Years ago, if you had asked any boy in Algodón what he wanted to be when he grew up, he would have

eagerly answered, “A baseball player!” Now, the boys in Algodón want to become doctors, just like Antonio. 

Antonio grew up in Algodón, a batey in the Dominican Republic. Bateys are some of the poorest areas of the
country. Families live in homes made of loose wooden boards with dirt floors and leaky roofs. 

                                                      Algodón—a batey in the Dominican Republic.
This village is made up of mostly Haitian-Dominicans, people of Haitian descent living in the Dominican Republic
who aren’t recognized as citizens. They are stateless.
This means they aren’t recognized by the government and don’t have access to any public services like education,
medical care, or aid from the government. During the coronavirus pandemic, the Dominican government handed
out food to citizens, but not to the Haitian-Dominicans. For many, the Dominican Republic is the only home they
have ever known, but they can’t even vote. 
Living in poverty and stateless, many boys have limited options. They see careers as professional baseball players
as their winning lottery ticket out of poverty. 
Boys gamble their entire future and drop out of school to pursue this dream. But only 1% of them will ever have a
career in professional baseball. The rest return home with no education, no job skills, and no hope for their future.

As a young boy, Antonio wanted to be a baseball player. Besides growing up in a batey, he also comes from a big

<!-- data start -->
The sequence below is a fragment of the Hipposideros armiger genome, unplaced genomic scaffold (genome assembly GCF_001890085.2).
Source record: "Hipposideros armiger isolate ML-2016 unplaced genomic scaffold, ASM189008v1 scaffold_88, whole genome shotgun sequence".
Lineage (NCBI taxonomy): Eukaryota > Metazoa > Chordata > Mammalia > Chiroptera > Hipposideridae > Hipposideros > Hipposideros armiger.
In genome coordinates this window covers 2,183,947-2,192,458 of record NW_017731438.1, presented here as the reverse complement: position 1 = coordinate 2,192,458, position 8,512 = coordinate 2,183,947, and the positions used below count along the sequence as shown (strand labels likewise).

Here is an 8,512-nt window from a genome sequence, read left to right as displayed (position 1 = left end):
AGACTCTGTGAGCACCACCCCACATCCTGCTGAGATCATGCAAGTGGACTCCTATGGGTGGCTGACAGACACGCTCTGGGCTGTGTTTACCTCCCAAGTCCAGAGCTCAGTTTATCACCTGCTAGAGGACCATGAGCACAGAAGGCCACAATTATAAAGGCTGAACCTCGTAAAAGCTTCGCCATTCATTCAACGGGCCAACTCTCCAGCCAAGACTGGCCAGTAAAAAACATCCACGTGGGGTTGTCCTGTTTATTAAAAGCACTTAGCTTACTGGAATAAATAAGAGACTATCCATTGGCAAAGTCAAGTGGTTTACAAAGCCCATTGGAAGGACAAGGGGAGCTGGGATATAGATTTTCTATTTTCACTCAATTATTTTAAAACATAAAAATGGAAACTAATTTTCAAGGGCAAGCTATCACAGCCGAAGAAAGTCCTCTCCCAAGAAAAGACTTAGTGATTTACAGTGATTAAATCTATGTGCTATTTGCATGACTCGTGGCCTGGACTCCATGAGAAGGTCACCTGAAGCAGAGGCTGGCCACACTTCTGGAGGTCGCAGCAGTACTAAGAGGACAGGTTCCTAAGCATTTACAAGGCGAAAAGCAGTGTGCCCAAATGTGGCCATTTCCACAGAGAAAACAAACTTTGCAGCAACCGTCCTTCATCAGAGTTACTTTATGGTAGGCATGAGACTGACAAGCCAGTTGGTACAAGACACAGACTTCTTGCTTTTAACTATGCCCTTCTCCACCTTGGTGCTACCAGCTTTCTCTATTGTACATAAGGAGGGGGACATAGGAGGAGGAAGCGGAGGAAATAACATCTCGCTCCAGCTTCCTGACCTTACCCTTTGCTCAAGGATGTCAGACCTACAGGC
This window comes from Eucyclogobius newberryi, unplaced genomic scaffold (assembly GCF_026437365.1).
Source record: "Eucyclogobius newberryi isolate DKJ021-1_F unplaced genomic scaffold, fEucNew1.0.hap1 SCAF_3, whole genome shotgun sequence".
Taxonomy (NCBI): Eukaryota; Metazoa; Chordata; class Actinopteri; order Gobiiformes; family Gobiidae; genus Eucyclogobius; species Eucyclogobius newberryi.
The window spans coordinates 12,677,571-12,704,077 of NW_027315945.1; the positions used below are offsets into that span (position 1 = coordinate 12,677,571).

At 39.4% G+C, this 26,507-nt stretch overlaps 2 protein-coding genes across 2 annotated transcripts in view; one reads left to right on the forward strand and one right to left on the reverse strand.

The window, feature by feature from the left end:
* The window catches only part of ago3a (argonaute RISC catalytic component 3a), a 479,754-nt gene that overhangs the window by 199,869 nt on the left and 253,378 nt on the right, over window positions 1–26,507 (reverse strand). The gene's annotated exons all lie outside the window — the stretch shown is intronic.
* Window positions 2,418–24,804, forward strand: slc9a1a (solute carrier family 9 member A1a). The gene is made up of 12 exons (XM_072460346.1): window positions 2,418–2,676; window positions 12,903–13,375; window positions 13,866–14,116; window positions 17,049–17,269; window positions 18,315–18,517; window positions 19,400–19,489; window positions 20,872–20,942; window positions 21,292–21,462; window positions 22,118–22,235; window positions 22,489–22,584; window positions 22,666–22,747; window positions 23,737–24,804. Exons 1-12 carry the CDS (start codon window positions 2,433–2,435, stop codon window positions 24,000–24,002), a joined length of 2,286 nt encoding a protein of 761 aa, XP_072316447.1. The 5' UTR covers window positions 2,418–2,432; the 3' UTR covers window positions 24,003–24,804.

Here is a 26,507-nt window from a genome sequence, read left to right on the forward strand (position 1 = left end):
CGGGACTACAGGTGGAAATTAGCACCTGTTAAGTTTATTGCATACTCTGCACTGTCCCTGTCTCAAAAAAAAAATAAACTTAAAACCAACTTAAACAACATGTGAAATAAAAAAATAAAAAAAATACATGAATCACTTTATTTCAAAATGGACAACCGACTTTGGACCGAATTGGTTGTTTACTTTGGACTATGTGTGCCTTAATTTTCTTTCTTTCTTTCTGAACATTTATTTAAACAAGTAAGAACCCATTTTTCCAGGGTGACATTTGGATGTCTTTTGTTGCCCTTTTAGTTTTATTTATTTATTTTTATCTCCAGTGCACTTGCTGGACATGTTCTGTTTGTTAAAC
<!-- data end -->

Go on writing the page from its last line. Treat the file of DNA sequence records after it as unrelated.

family. He is the third of eight siblings. His family could not afford to send him to school—they had to work hard
every day to find enough food to feed him and his siblings.
Then Children of the Nations began its ministry in Algodón, and Antonio got the opportunity to join the program
when he was 16 years old. He was able to attend school and eat regular, nutritious meals. He was also able to start
dreaming about jobs other than playing baseball. 
In 2006, a medical team traveled to the Dominican Republic to provide medical care and perform surgeries. That’s
when Antonio met Dr. Schock. He shadowed Dr. Schock while he worked at our clinic in Barahona—he was eager to
learn anything he could about medicine. 
When Dr. Schock realized Antonio had an interest in medicine, he decided to invest in his future. He, along with other
families from the same trip, provided financial support for Antonio to attend medical school. 

 Antonio (right) with Dr. Schock (middle).
Dr. Schock warned Antonio that going to medical school wasn’t going to be easy. But not only did Antonio make it into
medical school, he thrived there. 
Things were looking up for Antonio. He was getting good grades and pursuing a career he was passionate about. Then,
in the span of just 30 seconds, his world was turned upside down. 
It was 2010—a devastating 7.0 magnitude earthquake hit Haiti just a few hour’s drive from where Antonio was in school.
Everywhere you looked in Haiti, homes, schools, and communities were in ruins. Over 220,000 lives were lost and 300,000
were injured. Over 1.5 million people were displaced.